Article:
I imagine a life where I know that I am needed, valued, and relied upon

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In a post that I wrote about informal childcare arrangements in a cohousing village over a year ago, I reflected on the ways that living at Treehouse might ease my load as a parent. I hoped for spontaneous activities that my toddler could participate in, as well as regularly scheduled time slots where he was being cared for by others, that I could rely on for some sorely missed me-time. 

While those hopes still hold true, having befriended some of the families who will be living beside us, I now spend more time thinking about the ways that I might be able to ease their loads. If I’m at home with my son during the week, why not add a few more children into the mix? He’d probably have more fun, and other parents could then reduce their expenditure on childcare, have focused time with their other children, or recharge their batteries. As I’ve come to know and care for other members and their small children, I see their strengths and their struggles, and want to offer my support where it is welcome. 

I don’t just want to spend time with our community’s many children as a favour to their parents, though. I relish the time I spend with our littles, and feel privileged to have witnessed their growth over the three years I’ve been involved with the project. I hope to play a significant role in many of their lives for years to come; I want them to know that they are always welcome in my home, that I am genuinely interested in hearing about their dreams and fears, and that I value them just as they are. I know that they will teach me a lot about compassion, trust, play, and cooperation. Perhaps I can teach them something in return.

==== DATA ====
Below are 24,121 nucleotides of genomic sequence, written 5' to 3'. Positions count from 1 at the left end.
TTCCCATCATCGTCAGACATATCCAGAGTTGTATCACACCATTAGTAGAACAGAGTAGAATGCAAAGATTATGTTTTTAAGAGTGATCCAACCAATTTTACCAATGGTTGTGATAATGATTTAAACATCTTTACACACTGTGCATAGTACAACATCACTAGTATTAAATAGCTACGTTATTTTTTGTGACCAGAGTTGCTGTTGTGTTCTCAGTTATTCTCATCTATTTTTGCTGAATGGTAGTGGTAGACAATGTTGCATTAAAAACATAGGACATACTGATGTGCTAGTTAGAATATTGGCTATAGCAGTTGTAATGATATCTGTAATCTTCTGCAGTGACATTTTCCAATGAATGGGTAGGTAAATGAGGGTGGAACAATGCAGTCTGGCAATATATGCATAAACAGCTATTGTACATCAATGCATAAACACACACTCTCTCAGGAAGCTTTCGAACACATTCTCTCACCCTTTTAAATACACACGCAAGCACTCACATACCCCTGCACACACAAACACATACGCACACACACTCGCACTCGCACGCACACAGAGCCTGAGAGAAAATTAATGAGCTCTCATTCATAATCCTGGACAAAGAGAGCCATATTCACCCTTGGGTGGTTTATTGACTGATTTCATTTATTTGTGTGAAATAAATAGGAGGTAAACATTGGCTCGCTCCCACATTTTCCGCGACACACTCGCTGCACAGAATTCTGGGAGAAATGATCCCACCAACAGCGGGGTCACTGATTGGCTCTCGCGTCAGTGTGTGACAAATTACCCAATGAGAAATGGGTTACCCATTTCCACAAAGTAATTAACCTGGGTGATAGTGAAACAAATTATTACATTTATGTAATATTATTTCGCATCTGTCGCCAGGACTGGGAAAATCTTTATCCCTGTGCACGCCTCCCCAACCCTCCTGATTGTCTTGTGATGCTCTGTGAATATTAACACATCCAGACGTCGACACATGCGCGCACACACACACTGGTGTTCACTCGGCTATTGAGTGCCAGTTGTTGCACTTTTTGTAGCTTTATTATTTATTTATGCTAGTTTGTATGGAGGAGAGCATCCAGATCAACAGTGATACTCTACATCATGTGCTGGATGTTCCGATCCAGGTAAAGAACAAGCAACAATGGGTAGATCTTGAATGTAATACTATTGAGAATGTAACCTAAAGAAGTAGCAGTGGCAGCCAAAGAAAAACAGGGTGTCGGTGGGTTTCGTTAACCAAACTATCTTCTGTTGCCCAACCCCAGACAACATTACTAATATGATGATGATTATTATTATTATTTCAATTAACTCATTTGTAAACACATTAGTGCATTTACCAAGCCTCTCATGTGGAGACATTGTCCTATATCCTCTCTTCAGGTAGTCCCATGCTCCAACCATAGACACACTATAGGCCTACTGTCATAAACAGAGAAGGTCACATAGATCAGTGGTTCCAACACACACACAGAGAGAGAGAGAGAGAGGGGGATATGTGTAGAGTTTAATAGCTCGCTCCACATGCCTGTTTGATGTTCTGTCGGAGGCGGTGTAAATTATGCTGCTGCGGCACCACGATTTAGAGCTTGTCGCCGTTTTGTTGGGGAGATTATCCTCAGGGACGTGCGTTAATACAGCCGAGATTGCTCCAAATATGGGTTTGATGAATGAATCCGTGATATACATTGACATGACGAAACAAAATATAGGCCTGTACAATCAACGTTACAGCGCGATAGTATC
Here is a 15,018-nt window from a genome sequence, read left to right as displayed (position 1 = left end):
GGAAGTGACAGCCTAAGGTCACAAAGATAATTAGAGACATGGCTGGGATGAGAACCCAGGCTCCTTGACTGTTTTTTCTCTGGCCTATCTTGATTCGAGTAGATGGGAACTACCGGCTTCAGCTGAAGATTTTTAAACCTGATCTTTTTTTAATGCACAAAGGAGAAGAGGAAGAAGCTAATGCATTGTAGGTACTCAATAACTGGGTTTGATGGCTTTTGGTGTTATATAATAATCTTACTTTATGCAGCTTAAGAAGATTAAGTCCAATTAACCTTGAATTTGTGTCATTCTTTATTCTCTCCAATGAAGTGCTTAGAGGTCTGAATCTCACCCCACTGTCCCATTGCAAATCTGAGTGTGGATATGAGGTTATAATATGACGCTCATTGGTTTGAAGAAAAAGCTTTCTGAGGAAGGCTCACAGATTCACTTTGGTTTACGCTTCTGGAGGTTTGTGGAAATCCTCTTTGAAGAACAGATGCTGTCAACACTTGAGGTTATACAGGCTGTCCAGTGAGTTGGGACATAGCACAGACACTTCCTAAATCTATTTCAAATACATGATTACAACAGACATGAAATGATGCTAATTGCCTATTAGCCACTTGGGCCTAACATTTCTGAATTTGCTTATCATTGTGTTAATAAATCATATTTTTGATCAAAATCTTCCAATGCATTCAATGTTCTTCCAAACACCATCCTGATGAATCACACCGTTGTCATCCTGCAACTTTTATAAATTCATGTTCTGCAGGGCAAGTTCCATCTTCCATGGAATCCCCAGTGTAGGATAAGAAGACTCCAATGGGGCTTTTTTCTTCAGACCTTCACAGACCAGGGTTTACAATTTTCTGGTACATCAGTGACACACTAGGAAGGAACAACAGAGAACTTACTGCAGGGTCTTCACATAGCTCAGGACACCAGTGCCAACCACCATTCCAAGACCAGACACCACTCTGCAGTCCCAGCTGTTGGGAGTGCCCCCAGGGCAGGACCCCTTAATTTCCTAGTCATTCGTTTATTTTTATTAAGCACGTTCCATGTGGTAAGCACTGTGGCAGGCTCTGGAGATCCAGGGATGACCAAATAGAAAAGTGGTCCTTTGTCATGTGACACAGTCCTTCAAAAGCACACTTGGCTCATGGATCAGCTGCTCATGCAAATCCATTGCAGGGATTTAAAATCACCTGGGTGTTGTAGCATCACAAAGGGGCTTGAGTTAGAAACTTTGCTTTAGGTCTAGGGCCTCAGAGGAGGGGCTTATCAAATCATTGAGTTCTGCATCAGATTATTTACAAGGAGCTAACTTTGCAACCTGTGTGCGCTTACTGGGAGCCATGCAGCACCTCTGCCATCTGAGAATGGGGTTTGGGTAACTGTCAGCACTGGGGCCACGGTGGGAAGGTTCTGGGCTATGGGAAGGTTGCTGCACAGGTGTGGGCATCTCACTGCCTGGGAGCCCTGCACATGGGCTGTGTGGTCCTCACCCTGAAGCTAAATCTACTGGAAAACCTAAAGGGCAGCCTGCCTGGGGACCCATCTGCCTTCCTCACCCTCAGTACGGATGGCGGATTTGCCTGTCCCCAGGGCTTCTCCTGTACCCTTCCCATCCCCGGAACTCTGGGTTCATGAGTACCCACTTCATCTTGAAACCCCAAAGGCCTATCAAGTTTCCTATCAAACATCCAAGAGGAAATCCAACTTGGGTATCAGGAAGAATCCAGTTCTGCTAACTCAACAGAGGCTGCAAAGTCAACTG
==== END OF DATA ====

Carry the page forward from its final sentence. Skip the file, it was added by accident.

The list of activities that I want to organise after move-in keeps growing: storytime in the common house library; arts and crafts sessions; wide games in the forest. Things that don’t make sense, or require too much energy to plan for a single child become more viable and worthwhile when there are several children who might participate. There isn’t that much difference in cleaning up the paint splashes of five children, versus one. 

When I think of life at Treehouse, I imagine a place where there are more opportunities for me to be the kind of mother, friend, and neighbour that I want to be: generous, playful, helpful, open, interdependent. I imagine a life where I know that I am needed, valued, and relied upon by people outside of my family of three. Where simple things like inviting another child along for a trip to the library make a big difference in the lives of others. Where my son never questions the benefit and beauty of both giving and receiving help. 

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